Edward Michael’s World War I Poster Collection

 

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World War I posters represent some of the finest examples of graphically designed war propaganda. Thousands were produced around the world, especially between 1914 and 1918. Contemporary magazine and book illustrators, portrait artists and muralists volunteered their talents to design some of the most memorable poster art.

Color lithography was used to achieve the dramatic imagery you see here. Carefully chosen words and powerful graphic design combine in these wartime posters to deliver a range of persuasive messages for the Great War. That delicate balance between image and word in each WWI poster begs, pleads, scares and shames the intended audience to enlist, volunteer, donate, beware and/or sacrifice for the war effort.

The WWI posters on display were selected from nearly 3,000 WWI posters generously donated in 1919 by Edward Michael to the Grosvenor Library, the Buffalo and Erie County Public Library’s predecessor.

EdwardMichael1A local lawyer and realtor, Edward Michael was born in the 1850’s and died in 1951 at the age of 101. During those years, Mr. Michael contributed to the development of the University at Buffalo and Buffalo General Hospital and, thankfully, to the poster collection of the Grosvenor Library. He knew Millard Fillmore, played cards with Grover Cleveland and witnessed multiple wars in his lifetime.

Although he collected posters and literature from other wars, Michael’s World War I Poster Collection is by far the largest grouping and represents the broadest array of countries with posters from France, Great Britain, Canada, Germany, Russia and others. Many of his international posters were amassed during Mr. Michael’s 1919 overseas trip.

He later saw to it that this cherished collection became a special collection with proper storage in the Library.

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Milestones of Science Exhibit Now Open

The Rare Book Room of the Buffalo & Erie County Public Library is proud to announce the official opening of our latest exhibit, Milestones of Science: Books That Shook The World!

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The Milestones of Science is a unique collection of 197 first and early editions by world renown scientists.  Acquired by the Buffalo Museum of Science in the 1930’s, the Milestones include many of the most important books ever published in the Western world, with innovative and sometimes controversial ideas presented for the very first time.  Many of the works laid the foundations for modern scientific disciplines and inquiry, stressing the need for observation, empirical evidence and experimentation over speculation and paranormal belief.  On display through September 2017 are 35 remarkable highlights that include the discoveries of Gutenberg, Galileo, Copernicus, Darwin, Newton and Marie Curie.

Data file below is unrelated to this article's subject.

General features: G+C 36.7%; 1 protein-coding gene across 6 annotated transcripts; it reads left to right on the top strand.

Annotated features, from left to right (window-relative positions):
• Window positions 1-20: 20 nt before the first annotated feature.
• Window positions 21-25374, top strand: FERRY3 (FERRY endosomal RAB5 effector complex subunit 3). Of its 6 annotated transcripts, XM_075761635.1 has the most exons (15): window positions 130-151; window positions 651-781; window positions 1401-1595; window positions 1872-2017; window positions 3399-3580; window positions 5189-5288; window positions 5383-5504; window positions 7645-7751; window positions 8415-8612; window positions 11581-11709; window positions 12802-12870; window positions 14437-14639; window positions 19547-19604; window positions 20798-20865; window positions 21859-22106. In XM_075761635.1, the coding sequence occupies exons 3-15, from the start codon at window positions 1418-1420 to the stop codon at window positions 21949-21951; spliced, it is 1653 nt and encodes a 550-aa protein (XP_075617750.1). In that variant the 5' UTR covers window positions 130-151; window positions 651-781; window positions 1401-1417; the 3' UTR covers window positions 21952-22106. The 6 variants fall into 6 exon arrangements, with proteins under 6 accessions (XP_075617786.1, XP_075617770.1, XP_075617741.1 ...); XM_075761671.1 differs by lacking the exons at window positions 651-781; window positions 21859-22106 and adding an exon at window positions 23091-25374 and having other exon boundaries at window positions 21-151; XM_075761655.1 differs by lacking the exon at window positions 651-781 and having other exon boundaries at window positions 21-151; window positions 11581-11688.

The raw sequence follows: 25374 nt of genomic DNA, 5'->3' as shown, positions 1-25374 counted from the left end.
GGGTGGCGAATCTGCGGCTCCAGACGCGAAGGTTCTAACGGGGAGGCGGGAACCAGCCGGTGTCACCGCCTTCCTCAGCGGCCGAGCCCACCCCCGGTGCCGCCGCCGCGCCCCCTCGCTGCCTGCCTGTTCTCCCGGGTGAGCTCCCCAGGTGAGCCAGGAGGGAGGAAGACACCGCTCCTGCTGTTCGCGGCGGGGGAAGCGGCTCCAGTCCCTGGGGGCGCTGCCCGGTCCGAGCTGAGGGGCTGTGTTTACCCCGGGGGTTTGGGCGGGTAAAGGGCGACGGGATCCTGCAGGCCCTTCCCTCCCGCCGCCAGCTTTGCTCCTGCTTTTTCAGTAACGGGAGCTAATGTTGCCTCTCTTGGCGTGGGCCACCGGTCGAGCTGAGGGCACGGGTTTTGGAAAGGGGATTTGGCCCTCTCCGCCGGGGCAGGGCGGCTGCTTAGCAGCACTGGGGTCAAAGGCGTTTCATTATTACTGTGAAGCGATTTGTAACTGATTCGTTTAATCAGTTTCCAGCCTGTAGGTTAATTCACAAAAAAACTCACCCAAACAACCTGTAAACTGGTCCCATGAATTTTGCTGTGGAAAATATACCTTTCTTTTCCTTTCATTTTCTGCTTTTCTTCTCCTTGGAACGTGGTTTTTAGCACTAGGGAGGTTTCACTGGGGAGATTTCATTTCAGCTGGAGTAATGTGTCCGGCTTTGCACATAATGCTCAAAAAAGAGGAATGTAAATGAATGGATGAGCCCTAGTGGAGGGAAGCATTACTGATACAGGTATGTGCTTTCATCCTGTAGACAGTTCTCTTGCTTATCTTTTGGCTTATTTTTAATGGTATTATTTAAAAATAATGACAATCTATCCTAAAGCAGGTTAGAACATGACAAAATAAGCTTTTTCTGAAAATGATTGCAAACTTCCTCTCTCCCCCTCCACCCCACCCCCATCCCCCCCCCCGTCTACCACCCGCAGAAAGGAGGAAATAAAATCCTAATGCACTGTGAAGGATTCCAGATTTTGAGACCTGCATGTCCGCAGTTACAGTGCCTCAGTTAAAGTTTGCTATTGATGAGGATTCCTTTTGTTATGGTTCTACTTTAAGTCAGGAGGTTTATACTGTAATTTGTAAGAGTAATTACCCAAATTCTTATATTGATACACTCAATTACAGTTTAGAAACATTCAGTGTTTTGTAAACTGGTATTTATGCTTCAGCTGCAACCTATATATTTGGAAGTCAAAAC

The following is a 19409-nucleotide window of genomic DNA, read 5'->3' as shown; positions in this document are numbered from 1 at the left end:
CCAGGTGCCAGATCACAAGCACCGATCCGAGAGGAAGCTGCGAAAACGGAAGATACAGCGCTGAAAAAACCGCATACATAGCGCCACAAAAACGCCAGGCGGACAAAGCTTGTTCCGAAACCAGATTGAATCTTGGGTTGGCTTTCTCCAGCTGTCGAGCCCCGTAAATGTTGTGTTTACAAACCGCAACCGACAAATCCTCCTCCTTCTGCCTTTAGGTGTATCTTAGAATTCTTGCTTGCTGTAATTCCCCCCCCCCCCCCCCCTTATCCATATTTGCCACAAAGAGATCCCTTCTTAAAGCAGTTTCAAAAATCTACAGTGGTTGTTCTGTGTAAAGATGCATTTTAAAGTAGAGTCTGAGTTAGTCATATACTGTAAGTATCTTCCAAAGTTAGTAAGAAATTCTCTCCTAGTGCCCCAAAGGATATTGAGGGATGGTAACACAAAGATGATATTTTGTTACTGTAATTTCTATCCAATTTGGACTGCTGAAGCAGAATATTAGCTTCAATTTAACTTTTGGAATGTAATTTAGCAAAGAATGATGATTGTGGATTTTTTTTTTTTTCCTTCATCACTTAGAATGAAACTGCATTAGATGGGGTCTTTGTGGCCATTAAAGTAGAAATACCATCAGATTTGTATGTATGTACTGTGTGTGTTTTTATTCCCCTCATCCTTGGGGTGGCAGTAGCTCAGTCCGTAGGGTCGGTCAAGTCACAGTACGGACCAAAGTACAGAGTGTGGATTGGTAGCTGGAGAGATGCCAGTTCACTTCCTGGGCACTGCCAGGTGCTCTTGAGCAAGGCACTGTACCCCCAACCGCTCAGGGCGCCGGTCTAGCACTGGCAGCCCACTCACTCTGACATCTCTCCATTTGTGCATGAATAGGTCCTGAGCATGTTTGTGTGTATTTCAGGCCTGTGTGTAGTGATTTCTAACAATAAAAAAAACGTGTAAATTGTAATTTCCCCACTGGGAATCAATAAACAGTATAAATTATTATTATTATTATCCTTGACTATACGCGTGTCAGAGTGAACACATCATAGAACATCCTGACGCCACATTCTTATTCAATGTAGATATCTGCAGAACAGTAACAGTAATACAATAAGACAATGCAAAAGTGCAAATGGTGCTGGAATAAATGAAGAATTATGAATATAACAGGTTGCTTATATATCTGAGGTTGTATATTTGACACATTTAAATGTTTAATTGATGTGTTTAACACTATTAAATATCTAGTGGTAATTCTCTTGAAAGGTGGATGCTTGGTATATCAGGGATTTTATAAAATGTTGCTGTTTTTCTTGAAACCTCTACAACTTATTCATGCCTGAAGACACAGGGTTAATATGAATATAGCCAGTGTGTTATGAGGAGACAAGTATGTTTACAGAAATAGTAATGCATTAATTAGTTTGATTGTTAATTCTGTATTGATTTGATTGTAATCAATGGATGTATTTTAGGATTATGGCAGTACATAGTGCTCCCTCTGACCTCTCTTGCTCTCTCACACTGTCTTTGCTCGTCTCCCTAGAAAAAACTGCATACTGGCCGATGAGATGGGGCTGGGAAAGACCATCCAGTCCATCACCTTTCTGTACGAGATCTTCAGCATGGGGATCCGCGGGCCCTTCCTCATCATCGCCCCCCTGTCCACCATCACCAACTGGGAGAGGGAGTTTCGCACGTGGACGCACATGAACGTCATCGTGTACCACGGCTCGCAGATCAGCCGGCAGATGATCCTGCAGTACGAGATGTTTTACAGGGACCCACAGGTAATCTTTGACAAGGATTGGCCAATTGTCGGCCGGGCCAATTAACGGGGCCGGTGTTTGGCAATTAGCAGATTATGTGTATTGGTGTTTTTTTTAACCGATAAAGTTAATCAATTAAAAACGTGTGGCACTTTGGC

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Did you catch us on C-SPAN?

CSPAN logomark-twain-mss

Buffalo was featured on
C-SPAN’s 2015 Cities Tour. Along with other historical and literary spots narrated by local historians and cultural representatives our Mark Twain Room and select Rare Book Collection items were presented. The program aired October 17th and 18th but you can still view our segments at the addresses below as we show the C-SPAN viewers our wonderful wares for their knowledge and appreciation.

http://www.c-span.org/video/?328435-1/mark-twain-room

and

http://www.c-span.org/video/?328438-1/grosvenor-rare-book-room
IMG_4633

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Otowega Club Scrapbook

The Otowega Club of Buffalo,  located in the Parkside neighborhood at the corner of Starin and Linden Avenues,  was built in 1895 by the architectural firm of Green & Wicks.  An integral part of the neighborhood’s social life, its membership consisted of local businessmen, manufacturers and prominent families from the region.  A recent acquisition by the Rare Book Room, the Otowega Club Scrapbook, 1895-1905, has now been placed with our numerous collections of local history materials.  Included  in the scrapbook are many finely printed items such as invitations, programs, flyers, cards, and menus, all enhanced by the addition of over 90 newspaper clippings on the club’s activities.

Otowega 01Otowega 06Otowega 08

 

 

 

 

 

The scrapbook collection was assembled by Leslie J. Bennett, son of the club’s chief promoter and neighborhood founder, Lewis J. Bennett, Buffalo’s real estate mogul and developer of the Central Park District.  He also donated the land for Bennett High School and All High Stadium, which was used as a stand-in for Wrigley Field in the 1984 film, The Natural.

Otowega 09 Otowega 34 Otowega 60

 

 

 

 

 

After digitizing the scrapbook, the library plans on making it available to the public through online access.  Stay tuned, or keep watching the New York Heritage site where other B&ECPL digital efforts reside: www.newyorkheritage.org